Veterans getting ahead with pilot program – Naval Shipbuilding College

Veterans getting ahead with pilot program

Tuesday, March 31, 2020

A Flinders University pilot program is assisting military veterans transitioning to the civilian workforce with the help of academic pathways.


Led by Associate Professor Ben Wadham, Flinders University developed a one-of-a-kind program in Australia last year – the Military Academic Pathway Program (MAPP) – which incorporates international best practice in veterans’ academic pathways.


The pilot program helps veterans embrace new careers through re-training and upskilling through academic pathways.


“Our aim was to establish a veteran entry pathway that minimised the red tape people experience when leaving the Australian Defence Force and considering university as an option,” Professor Wadham said.


“Separation from the military is a challenging time for veterans and Flinders University is leading the way nationally in opening up study opportunities.


“We have found the program is helping them feel confident and prepared for university study.’’


Flinders University is part of the Naval Shipbuilding College’s national education and training network, which spans every state and territory in Australia.


Chief Executive of the College Ian Irving said veterans and their skills were highly valued within the naval shipbuilding industry.


“The College is supporting veterans find meaningful employment within the naval shipbuilding industry through the Workforce Register and ongoing collaboration with Soldier On Australia,’’ he said.


“We regularly engage with veterans at events across the country to highlight the current and future career opportunities within naval shipbuilding and help develop education, skilling and professional pathways that can lead to employment within the industry.


The Flinders University MAPP program, launched on Remembrance Day in 2019, attracted 27 participants with 19 completing the course and 14 subsequently applying to the university in engineering, paramedics, international relations and psychology fields.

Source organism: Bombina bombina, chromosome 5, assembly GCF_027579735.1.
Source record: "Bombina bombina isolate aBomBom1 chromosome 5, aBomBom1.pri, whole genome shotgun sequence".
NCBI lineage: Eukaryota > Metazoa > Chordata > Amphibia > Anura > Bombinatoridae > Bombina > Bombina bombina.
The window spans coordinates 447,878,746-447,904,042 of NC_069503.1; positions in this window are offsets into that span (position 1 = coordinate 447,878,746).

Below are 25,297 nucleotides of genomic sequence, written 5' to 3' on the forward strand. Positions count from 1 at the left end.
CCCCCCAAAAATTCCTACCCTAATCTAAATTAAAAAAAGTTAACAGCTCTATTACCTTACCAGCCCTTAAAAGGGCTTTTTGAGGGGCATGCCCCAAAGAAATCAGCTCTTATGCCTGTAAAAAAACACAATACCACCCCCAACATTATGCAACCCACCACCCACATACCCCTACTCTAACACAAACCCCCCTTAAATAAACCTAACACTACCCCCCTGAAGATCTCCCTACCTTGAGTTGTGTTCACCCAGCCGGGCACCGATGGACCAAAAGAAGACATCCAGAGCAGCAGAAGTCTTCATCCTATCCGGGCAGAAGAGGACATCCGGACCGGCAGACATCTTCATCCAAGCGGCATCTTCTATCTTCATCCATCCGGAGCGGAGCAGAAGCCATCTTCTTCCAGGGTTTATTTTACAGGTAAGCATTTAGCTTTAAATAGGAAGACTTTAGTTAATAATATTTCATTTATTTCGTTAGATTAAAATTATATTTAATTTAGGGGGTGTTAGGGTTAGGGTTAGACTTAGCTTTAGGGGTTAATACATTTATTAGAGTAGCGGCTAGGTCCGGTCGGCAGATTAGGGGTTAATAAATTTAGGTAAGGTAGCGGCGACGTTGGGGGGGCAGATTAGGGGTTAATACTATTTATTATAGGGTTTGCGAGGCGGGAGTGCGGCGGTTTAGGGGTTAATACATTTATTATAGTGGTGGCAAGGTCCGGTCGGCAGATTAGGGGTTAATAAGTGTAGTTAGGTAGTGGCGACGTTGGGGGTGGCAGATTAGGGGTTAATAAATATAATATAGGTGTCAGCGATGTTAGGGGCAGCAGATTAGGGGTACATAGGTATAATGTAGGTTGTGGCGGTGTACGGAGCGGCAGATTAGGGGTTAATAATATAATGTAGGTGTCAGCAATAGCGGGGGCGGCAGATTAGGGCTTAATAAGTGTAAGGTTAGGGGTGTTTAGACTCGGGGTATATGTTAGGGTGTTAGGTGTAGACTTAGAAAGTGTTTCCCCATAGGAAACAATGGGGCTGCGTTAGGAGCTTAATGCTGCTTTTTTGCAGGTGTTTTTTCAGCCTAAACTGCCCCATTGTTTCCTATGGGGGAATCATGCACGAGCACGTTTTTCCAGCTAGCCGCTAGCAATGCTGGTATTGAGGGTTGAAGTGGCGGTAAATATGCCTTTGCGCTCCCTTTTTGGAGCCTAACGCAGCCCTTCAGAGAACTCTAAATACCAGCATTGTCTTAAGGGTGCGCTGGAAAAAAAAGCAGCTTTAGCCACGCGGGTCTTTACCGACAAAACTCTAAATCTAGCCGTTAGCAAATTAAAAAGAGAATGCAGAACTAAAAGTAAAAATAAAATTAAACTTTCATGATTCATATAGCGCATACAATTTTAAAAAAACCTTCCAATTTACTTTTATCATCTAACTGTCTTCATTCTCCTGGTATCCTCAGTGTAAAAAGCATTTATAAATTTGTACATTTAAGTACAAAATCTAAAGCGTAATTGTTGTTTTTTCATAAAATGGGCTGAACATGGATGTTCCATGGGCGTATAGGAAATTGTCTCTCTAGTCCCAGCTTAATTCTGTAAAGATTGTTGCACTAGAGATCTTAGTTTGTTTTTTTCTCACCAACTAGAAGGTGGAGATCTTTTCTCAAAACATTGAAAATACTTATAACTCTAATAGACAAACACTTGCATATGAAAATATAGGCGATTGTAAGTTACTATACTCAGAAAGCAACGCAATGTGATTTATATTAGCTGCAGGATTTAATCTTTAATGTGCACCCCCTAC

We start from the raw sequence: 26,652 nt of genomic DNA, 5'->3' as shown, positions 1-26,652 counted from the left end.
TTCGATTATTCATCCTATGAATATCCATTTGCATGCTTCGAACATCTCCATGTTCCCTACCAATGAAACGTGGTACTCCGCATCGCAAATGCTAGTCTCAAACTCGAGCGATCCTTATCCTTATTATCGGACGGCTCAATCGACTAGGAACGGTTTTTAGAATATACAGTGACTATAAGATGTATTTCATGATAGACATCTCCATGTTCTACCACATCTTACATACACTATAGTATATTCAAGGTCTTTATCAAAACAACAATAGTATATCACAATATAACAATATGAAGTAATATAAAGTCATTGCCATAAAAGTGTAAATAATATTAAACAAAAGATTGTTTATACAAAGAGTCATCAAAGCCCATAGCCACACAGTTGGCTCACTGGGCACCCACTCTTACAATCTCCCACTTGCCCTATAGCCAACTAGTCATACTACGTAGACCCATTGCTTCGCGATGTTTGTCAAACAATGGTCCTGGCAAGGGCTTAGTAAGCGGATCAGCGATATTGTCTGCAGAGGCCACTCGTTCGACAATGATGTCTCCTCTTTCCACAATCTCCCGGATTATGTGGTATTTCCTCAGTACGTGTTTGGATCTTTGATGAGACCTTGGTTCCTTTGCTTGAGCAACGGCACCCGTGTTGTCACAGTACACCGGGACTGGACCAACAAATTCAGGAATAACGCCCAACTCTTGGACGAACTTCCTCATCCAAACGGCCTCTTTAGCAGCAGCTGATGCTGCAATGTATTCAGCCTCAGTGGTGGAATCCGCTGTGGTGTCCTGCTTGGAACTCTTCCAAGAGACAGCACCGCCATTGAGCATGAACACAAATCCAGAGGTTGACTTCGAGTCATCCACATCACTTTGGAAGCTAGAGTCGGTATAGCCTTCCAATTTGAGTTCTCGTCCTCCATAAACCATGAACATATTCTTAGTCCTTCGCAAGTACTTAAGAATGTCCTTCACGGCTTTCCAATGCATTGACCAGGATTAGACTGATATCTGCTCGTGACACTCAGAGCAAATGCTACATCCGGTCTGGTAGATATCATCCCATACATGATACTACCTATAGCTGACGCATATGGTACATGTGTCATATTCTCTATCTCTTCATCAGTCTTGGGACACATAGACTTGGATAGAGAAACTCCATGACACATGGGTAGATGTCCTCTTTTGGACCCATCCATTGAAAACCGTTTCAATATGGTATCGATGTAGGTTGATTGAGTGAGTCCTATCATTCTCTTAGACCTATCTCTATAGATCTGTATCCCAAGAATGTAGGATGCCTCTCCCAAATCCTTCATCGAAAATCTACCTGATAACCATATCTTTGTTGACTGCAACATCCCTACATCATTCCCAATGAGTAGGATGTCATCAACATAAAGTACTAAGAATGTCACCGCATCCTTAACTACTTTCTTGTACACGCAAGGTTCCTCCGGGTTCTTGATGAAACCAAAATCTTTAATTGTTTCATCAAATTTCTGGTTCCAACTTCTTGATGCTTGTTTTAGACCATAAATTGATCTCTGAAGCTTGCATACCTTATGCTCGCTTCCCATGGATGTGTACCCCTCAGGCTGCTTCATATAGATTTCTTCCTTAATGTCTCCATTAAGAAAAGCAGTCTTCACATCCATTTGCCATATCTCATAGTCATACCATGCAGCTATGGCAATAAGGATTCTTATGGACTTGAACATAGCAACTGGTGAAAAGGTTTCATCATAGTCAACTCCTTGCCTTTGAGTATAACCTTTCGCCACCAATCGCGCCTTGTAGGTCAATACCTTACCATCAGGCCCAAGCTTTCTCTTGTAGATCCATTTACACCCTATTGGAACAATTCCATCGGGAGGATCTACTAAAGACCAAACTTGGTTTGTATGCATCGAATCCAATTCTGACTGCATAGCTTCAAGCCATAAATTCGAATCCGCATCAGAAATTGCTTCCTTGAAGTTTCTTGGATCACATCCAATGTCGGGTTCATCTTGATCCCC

Key stakeholders in the project discussed the successful program at a symposium, including details on the new Australian Student Veterans Association established at Flinders University.


The Higher Education Pathways for Younger Veterans Symposium also explored the broader transitioning issues and the wellbeing of military, veterans and their families. Representatives of military, university and other government agencies attended, including Flinders alumna Air Vice-Marshal Dr Tracey Smart, Surgeon General of the Australian Defence Force.


“When someone leaves the military, they are seeking new opportunities and new direction,’’ she said.


“They acquire significant skills during their service, many of which are transferable, but do not know all the opportunities out there.”


Significantly, almost half of participants in the pilot program were younger veterans who had served in arms corps.


“We know there are key challenges younger veterans face if they want to study at university,’’ Professor Wadham said.


“There needs to be recognition of service skills and their value to university studies, bridging opportunities, and awareness of what pathways are available.’’


The project was funded by a Department of Veterans Affairs Supporting Younger Veterans (SYV) grant.

Please note: images contained in this article took place before COVID-19 social distancing restrictions were in place. The College is currently following whole-of-government guidance from the Department of Health in relation to COVID-19.

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